This storyline has promise, setting up a continuation of Black Panther‘s interest in the interrelationships of indigeneity, settler colonialism, and white supremacy that could dig further into the ways that imperial forces have historically pitted marginalized nations against one another over resources. One imagines this side of Wakanda Forever would have been immeasurably strengthened by Boseman’s presence as King T’Challa, his head of state facing off against another powerful monarch and continuing to wrestle with Wakanda’s responsibilities to the outside world.
As Namor, Huerta cuts an intimidating figure, and he pitches the character between barely contained rage and disarming mystique in a way that makes you wish he’d been afforded a capable foil. Alas, T’Challa’s absence leaves Wakanda without a champion, and the film struggles throughout its first hour to settle on a protagonist, let alone to detail its antagonist with anything approaching the level of precise and prolonged attention applied to Killmonger.
T’Challa’s sister Shuri (Letitia Wright) — so entertaining as the kid-genius sister last time around — is eventually thrust into the role of avenging hero, a miscalculation given that Wright lacks the gravitas and physicality needed to hold the screen. Shuri was too neatly conceived by Black Panther as a sidekick to convincingly square off with Namor over the future of their respective nations; Wright struggles as well to sell her character’s journey through grief, a storyline that competes with the brewing conflict between Wakanda and Talokan rather than complementing it. One can pinpoint moments at which Wakanda Forever‘s scenes feel stitched together rather than cohesively connected, and emotional beats between Shuri, Ramonda, and Wakanda’s grieving population feel most ill-served by the film’s overwhelming busyness, an issue that’s compounded as the film barrels through significant plot developments it has no time to seriously contemplate the gravity of.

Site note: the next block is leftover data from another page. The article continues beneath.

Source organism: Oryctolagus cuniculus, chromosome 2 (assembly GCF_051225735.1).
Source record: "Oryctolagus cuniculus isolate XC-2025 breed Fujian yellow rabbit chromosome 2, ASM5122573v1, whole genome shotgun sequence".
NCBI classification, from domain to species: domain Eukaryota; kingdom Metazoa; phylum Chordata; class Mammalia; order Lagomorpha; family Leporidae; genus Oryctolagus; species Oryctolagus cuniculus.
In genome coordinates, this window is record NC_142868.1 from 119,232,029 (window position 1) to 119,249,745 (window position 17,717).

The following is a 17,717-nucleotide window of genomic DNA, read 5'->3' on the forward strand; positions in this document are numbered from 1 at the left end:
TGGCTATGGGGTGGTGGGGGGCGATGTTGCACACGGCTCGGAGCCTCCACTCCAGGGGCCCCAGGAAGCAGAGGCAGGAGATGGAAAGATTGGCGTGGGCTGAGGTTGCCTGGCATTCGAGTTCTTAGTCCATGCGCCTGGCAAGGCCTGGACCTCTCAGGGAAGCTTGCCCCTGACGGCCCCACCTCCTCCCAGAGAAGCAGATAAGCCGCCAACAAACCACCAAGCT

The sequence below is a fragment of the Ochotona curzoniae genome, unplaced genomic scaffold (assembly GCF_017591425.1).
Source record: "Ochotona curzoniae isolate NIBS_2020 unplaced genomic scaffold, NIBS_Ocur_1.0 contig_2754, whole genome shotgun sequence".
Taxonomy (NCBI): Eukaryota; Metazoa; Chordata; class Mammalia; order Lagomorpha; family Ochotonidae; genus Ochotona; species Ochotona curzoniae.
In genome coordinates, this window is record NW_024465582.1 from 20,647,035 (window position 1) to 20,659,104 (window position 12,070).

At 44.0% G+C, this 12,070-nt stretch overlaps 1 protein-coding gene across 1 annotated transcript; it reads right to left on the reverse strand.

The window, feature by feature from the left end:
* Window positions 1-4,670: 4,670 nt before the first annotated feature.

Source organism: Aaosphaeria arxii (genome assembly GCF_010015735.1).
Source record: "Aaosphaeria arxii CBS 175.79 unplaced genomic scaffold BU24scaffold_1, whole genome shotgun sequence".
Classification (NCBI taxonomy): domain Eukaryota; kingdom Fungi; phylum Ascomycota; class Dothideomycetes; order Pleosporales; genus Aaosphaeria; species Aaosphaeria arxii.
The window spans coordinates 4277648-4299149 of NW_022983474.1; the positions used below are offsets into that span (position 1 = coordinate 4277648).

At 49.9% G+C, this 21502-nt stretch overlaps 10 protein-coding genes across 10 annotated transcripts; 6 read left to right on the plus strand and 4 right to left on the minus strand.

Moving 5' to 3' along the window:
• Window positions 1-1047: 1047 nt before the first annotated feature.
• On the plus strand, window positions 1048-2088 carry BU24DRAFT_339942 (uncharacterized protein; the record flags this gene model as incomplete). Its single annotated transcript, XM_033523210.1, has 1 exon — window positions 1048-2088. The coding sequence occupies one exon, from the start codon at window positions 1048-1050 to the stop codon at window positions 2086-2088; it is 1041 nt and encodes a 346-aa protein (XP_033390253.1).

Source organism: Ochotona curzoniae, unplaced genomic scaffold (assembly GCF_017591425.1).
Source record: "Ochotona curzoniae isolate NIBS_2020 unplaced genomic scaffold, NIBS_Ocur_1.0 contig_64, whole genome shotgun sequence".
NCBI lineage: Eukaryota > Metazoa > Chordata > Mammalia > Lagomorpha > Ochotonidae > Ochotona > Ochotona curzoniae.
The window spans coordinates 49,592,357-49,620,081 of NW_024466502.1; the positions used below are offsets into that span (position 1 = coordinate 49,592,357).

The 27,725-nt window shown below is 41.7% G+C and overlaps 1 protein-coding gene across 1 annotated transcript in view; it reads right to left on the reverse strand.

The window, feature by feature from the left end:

Other fan-favorite characters — such as Danai Gurira‘s defiant Okoye, Lupita Nyong’o‘s heartbroken Nakia, and Winston Duke‘s boisterous M’Baku — are still in the mix but sporadically so, none registering as fully fleshed-out characters with their own dramatic arcs. Nyong’o, a sublime screen presence who’s been sorely missed in recent years, comes the closest, but her character’s nebulous connection to the rest of the plot proceedings is only clarified by a contrived mid-credits scene. Coogler handled this same ensemble deftly in Black Panther, which ran nearly 30 minutes shorter than Wakanda Forever, but he’s never seemed more lost as a filmmaker than he does here, managing the oddly hollow yet over-elaborate machinations of a narrative that never stops moving for long enough to settle into a story worth watching.